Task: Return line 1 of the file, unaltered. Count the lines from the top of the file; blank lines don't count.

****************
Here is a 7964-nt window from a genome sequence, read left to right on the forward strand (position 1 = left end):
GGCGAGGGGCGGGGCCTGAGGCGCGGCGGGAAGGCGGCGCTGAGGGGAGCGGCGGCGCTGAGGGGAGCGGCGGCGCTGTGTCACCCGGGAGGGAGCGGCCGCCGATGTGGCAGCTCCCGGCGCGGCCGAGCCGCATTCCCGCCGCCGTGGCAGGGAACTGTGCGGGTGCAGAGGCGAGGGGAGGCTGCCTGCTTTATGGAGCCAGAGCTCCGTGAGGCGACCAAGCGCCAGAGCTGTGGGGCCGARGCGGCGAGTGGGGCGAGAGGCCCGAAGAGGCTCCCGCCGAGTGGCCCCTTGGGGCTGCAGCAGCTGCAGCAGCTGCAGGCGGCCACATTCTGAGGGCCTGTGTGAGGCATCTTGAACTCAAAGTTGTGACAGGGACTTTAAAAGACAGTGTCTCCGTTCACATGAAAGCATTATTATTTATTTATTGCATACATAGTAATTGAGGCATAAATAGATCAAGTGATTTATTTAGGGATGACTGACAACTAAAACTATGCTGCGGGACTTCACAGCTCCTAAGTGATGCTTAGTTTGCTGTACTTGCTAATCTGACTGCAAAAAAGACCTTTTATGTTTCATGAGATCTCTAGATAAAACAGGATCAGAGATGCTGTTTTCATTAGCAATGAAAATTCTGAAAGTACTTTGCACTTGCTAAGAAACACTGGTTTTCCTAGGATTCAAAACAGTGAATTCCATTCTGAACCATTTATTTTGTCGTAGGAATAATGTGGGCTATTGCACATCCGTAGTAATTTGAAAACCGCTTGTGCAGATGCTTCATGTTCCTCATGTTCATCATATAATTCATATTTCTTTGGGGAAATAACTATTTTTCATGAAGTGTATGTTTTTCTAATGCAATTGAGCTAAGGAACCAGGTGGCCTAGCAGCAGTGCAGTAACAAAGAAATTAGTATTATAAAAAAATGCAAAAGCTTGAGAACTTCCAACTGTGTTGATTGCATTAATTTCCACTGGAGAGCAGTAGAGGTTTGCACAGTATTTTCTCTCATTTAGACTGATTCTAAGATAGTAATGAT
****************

Here is a 7964-nt window from a genome sequence, read left to right on the forward strand (position 1 = left end):